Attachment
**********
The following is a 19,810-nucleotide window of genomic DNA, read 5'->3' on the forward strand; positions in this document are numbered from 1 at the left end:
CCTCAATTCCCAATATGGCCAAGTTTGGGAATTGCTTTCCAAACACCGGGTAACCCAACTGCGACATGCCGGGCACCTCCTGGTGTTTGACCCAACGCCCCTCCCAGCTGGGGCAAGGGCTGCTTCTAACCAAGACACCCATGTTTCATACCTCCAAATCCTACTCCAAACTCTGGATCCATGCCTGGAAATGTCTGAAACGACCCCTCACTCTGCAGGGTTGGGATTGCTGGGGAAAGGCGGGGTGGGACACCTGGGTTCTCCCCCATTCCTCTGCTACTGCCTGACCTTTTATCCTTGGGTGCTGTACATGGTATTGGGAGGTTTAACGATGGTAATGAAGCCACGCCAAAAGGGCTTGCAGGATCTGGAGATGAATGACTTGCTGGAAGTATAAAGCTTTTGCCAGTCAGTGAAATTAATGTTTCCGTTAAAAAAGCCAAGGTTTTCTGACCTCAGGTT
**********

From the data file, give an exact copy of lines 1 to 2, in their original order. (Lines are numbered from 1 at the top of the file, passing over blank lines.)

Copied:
The following is a 19,810-nucleotide window of genomic DNA, read 5'->3' on the forward strand; positions in this document are numbered from 1 at the left end:
CCTCAATTCCCAATATGGCCAAGTTTGGGAATTGCTTTCCAAACACCGGGTAACCCAACTGCGACATGCCGGGCACCTCCTGGTGTTTGACCCAACGCCCCTCCCAGCTGGGGCAAGGGCTGCTTCTAACCAAGACACCCATGTTTCATACCTCCAAATCCTACTCCAAACTCTGGATCCATGCCTGGAAATGTCTGAAACGACCCCTCACTCTGCAGGGTTGGGATTGCTGGGGAAAGGCGGGGTGGGACACCTGGGTTCTCCCCCATTCCTCTGCTACTGCCTGACCTTTTATCCTTGGGTGCTGTACATGGTATTGGGAGGTTTAACGATGGTAATGAAGCCACGCCAAAAGGGCTTGCAGGATCTGGAGATGAATGACTTGCTGGAAGTATAAAGCTTTTGCCAGTCAGTGAAATTAATGTTTCCGTTAAAAAAGCCAAGGTTTTCTGACCTCAGGTT